Tusk also warned supporters of an independent Chechnya not to stage any anti-Russian provocations.
Zakayev's detention comes at a time when relations between Warsaw and Moscow have been improving, following the April plane crash in Russia that killed Polish President Lech Kaczynski.
Not Entirely Unexpected
Zakayev arrived in Poland on September 16 to attend a two-day conference of Chechen exiles in the town of Pultusk, near Warsaw.
Polish police had warned Zakayev that if he came to the country he would face arrest under an international warrant issued by Russia.
Zakayev told RFE/RL's North Caucasus Service on September 16 in a telephone interview from Warsaw that he was "absolutely legally" in Poland and would not hide from authorities there. Zakayev also told RFE/RL that he had communicated, through his lawyer, his willingness to "answer any questions" asked by the Polish prosecutor's office.
"I don't think Russia has presented any new information [to Polish authorities]," Zakayev said. "Everything they have has already been considered twice by courts in Denmark and Britain. However, if it is necessary and if Polish authorities decide that these questions should be considered by a Polish court, I am ready for such a turn of events."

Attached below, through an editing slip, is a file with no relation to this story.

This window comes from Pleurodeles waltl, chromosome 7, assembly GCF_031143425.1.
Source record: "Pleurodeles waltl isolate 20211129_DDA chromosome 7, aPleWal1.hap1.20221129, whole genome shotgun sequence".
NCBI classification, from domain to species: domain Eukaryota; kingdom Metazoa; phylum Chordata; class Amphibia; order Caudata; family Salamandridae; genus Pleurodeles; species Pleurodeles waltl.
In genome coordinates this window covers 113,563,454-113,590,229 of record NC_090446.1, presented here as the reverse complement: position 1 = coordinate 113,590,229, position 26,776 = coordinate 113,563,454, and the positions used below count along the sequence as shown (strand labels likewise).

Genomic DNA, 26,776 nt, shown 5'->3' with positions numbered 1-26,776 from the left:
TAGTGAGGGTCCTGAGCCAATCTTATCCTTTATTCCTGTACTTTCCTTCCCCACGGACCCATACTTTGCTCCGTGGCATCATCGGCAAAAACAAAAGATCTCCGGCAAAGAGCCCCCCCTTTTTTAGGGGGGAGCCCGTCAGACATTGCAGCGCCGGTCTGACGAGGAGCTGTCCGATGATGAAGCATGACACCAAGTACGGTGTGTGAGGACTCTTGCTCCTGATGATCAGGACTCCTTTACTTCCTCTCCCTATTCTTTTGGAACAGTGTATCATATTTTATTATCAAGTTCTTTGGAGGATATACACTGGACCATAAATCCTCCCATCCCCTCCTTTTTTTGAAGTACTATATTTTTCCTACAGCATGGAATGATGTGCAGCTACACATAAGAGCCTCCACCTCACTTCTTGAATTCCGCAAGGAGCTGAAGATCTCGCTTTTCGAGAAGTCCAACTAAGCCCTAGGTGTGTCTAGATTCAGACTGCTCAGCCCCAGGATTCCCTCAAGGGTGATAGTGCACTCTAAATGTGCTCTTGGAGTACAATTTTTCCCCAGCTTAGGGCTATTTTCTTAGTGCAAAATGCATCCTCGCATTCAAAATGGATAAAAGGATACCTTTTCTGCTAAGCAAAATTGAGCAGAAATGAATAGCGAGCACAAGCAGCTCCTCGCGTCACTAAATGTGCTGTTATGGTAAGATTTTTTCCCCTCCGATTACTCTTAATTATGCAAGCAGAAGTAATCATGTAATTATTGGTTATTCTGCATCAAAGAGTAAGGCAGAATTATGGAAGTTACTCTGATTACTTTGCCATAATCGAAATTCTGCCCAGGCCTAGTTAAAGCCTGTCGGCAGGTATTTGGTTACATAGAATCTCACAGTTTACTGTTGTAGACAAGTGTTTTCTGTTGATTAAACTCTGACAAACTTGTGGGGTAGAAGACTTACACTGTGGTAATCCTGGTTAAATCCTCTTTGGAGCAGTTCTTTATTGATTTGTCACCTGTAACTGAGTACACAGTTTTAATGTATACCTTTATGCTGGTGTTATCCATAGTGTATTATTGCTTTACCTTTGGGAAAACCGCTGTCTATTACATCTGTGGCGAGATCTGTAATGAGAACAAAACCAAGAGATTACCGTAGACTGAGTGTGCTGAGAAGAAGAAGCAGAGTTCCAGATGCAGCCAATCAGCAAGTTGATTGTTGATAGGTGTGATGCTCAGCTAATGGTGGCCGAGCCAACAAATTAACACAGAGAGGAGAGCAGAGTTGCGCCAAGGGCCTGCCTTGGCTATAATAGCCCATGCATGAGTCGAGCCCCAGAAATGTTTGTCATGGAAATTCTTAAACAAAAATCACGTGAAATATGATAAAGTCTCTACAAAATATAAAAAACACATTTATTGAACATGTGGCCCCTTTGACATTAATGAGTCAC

Maciej Kujawski, from the Prosecutor-General's Office in Poland, told RFE/RL in Warsaw on September 16 that the specifics of the charges against Zakayev were not at his disposal.
But he added: "We know that an international arrest warrant has been issued [for Zakayev]. This means that if he steps onto the territory of Poland, the police will detain him and bring him before a prosecutor."
Russia's 2002 warrant against Zakayev alleges that he was responsible for crimes committed during the 1990s in wars between Russian forces and Chechen separatists.
Russian authorities also complain that the two-day conference of Chechen exiles in Poland will stoke tensions in the troubled Caucasus region.